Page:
Vikki Valentine is a senior editor on NPR's science desk, overseeing the network's climate change, environment and energy coverage across radio and digital platforms.
She works closely with network and member station correspondents and multimedia journalists to use evidence-based reporting to explore how choices about energy drive changes in the environment. NPR's energy and environment team also reports on what happens at the intersections of human development, health and the environment.
Valentine led NPR's science coverage of the nuclear disaster at Fukushima, Hurricane Sandy and the 2011 U.N. Durban climate talks. She has produced major series such as a 2012 investigation examining the unanswered health questions surrounding fracking for natural gas, and the 2013 series Poisoned Places: Toxic Air, Neglected Communities. She edited a 2012 DuPont-winning story on a doctor gag-rule law in Pennsylvania connected with fracking, and a 2013 Edward R. Murrow-winning story on Pennsylvania's abandoned oil and gas wells.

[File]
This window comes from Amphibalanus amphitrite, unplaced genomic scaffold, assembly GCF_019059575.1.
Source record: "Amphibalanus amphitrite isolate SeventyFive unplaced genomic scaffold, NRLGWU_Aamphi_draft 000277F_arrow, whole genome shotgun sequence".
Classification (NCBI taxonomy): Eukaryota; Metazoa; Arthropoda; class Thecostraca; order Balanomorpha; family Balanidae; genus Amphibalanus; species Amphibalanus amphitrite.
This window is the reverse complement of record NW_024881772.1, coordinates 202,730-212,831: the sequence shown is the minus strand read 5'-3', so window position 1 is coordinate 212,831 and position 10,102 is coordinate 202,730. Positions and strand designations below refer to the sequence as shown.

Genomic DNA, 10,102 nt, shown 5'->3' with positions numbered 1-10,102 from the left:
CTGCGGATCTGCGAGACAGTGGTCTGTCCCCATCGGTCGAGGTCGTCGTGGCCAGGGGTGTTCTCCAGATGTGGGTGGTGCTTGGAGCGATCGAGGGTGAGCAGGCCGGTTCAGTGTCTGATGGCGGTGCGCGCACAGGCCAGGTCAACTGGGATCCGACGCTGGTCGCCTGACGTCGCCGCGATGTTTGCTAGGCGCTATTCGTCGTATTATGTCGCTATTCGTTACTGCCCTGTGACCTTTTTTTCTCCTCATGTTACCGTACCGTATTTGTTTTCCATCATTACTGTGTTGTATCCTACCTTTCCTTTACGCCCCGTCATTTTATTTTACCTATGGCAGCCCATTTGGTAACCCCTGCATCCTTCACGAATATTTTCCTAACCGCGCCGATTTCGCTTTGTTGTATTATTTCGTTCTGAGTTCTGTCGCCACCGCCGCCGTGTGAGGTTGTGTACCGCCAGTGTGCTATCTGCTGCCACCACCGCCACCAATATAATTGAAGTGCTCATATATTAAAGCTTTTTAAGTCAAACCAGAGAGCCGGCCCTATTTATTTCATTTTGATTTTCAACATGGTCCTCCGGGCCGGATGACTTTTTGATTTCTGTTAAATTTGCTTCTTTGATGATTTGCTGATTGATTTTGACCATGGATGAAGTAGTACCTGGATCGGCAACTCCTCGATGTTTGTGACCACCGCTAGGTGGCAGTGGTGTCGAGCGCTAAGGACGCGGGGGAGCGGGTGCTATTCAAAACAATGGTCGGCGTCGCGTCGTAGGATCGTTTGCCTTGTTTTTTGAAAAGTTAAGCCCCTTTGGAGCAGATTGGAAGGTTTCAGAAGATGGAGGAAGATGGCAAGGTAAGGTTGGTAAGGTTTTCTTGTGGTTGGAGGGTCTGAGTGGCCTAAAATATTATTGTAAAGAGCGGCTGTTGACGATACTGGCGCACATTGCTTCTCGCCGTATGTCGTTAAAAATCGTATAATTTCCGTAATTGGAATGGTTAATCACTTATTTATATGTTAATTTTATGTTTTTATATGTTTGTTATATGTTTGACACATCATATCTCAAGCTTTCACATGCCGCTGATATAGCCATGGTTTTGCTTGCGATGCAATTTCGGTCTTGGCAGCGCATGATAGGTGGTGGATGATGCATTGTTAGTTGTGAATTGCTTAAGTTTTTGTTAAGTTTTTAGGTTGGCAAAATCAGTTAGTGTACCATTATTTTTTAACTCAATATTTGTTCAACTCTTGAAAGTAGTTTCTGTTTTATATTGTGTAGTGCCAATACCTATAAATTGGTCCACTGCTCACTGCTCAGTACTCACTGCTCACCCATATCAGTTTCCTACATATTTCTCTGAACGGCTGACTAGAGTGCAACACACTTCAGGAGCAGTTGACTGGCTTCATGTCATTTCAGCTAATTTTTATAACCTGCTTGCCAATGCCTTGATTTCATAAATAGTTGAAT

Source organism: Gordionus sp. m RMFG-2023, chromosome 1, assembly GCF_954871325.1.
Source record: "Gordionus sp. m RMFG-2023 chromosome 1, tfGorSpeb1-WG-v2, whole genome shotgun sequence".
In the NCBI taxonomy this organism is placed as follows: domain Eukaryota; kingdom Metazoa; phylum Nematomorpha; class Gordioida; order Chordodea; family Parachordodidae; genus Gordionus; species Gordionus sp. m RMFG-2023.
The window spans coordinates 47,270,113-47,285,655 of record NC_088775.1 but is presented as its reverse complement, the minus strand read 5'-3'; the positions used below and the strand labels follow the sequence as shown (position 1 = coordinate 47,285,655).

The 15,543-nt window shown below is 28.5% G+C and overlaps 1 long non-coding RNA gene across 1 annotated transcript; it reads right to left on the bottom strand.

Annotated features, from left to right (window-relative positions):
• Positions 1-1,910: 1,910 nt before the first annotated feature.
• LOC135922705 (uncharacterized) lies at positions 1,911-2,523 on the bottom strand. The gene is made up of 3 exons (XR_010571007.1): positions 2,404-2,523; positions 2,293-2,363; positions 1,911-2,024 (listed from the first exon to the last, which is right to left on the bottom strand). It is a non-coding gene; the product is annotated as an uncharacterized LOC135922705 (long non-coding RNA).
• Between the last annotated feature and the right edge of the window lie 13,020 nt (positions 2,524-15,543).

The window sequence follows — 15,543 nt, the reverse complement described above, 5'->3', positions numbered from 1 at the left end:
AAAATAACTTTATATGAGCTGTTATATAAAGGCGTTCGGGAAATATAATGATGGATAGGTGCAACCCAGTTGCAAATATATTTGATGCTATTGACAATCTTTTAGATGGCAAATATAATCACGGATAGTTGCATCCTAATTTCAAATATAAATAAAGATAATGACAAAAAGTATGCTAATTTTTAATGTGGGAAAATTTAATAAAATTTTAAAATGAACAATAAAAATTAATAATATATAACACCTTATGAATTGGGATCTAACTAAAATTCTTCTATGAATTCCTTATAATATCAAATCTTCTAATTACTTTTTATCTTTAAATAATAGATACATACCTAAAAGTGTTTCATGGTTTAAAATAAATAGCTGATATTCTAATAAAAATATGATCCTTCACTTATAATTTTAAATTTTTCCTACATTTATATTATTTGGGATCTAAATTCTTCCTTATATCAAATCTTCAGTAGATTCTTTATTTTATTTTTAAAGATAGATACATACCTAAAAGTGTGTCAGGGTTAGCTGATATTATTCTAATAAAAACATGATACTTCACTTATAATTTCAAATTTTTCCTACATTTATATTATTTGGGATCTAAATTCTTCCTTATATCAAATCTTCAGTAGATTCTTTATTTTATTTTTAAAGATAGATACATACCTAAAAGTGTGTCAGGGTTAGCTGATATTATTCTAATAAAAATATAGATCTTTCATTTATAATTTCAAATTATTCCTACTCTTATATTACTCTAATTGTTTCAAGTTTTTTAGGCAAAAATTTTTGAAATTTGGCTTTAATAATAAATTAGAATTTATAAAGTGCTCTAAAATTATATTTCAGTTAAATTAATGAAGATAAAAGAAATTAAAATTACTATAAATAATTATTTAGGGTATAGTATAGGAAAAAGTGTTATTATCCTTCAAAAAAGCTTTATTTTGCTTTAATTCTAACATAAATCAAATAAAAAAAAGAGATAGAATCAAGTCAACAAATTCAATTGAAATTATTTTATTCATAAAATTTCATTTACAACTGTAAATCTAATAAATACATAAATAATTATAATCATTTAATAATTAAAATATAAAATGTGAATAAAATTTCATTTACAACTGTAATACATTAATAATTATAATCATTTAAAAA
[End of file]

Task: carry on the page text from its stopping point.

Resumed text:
Valentine won the 2009 National Academies Communication Award for the year-long multimedia project Climate Connections. The series was also a finalist for the 2008 National Academy of Sciences award, the Metcalf award for environmental journalism, the White House News Photographers Association awards, National Headliners awards and the Webbys.
She was part of NPR.org's 2010 Peabody award-winning team for her editing role in the "Krulwich on Science" series and health overhaul coverage. She was recognized by the Awards for Excellence in Health Care Journalism and Webbys for her supervising role in NPR's digital health overhaul coverage.
Prior to joining NPR, Valentine worked as a daily science news editor at Discovery.com and as a features editor at BaltimoreSun.com. Her writing — from science to cultural profiles — has been published by The New York Times, National Geographic, Smithsonian Channel, Marketplace, Science and Washingtonian.
Valentine graduated with honors from the University College London Wellcome Trust Centre for the History of Medicine master's program, and magna cum laude from the University of Maryland Baltimore County, with a major in English and minors in anthropology and writing.